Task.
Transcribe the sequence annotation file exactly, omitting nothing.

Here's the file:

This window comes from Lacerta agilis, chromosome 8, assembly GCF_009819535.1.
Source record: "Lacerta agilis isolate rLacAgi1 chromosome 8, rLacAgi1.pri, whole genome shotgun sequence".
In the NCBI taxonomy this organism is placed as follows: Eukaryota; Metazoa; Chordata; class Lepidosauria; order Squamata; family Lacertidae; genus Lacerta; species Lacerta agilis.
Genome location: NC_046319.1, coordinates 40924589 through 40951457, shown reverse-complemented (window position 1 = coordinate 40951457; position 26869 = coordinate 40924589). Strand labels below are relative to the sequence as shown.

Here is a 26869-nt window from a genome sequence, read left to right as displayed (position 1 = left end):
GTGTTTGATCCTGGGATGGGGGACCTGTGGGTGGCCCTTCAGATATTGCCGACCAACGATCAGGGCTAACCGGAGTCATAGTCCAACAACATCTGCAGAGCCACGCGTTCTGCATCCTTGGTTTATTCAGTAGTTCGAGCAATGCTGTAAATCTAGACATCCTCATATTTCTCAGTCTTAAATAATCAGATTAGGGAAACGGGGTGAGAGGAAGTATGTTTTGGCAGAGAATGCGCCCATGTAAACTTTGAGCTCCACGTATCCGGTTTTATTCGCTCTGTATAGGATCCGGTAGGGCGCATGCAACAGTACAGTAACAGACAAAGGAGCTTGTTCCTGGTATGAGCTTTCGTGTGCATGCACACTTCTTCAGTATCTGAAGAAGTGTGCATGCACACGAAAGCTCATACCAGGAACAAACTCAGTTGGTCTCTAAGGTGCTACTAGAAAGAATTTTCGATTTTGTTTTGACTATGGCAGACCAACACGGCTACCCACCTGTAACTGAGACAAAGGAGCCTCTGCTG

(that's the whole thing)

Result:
This window comes from Lacerta agilis, chromosome 8, assembly GCF_009819535.1.
Source record: "Lacerta agilis isolate rLacAgi1 chromosome 8, rLacAgi1.pri, whole genome shotgun sequence".
In the NCBI taxonomy this organism is placed as follows: Eukaryota; Metazoa; Chordata; class Lepidosauria; order Squamata; family Lacertidae; genus Lacerta; species Lacerta agilis.
Genome location: NC_046319.1, coordinates 40924589 through 40951457, shown reverse-complemented (window position 1 = coordinate 40951457; position 26869 = coordinate 40924589). Strand labels below are relative to the sequence as shown.

Here is a 26869-nt window from a genome sequence, read left to right as displayed (position 1 = left end):
GTGTTTGATCCTGGGATGGGGGACCTGTGGGTGGCCCTTCAGATATTGCCGACCAACGATCAGGGCTAACCGGAGTCATAGTCCAACAACATCTGCAGAGCCACGCGTTCTGCATCCTTGGTTTATTCAGTAGTTCGAGCAATGCTGTAAATCTAGACATCCTCATATTTCTCAGTCTTAAATAATCAGATTAGGGAAACGGGGTGAGAGGAAGTATGTTTTGGCAGAGAATGCGCCCATGTAAACTTTGAGCTCCACGTATCCGGTTTTATTCGCTCTGTATAGGATCCGGTAGGGCGCATGCAACAGTACAGTAACAGACAAAGGAGCTTGTTCCTGGTATGAGCTTTCGTGTGCATGCACACTTCTTCAGTATCTGAAGAAGTGTGCATGCACACGAAAGCTCATACCAGGAACAAACTCAGTTGGTCTCTAAGGTGCTACTAGAAAGAATTTTCGATTTTGTTTTGACTATGGCAGACCAACACGGCTACCCACCTGTAACTGAGACAAAGGAGCCTCTGCTG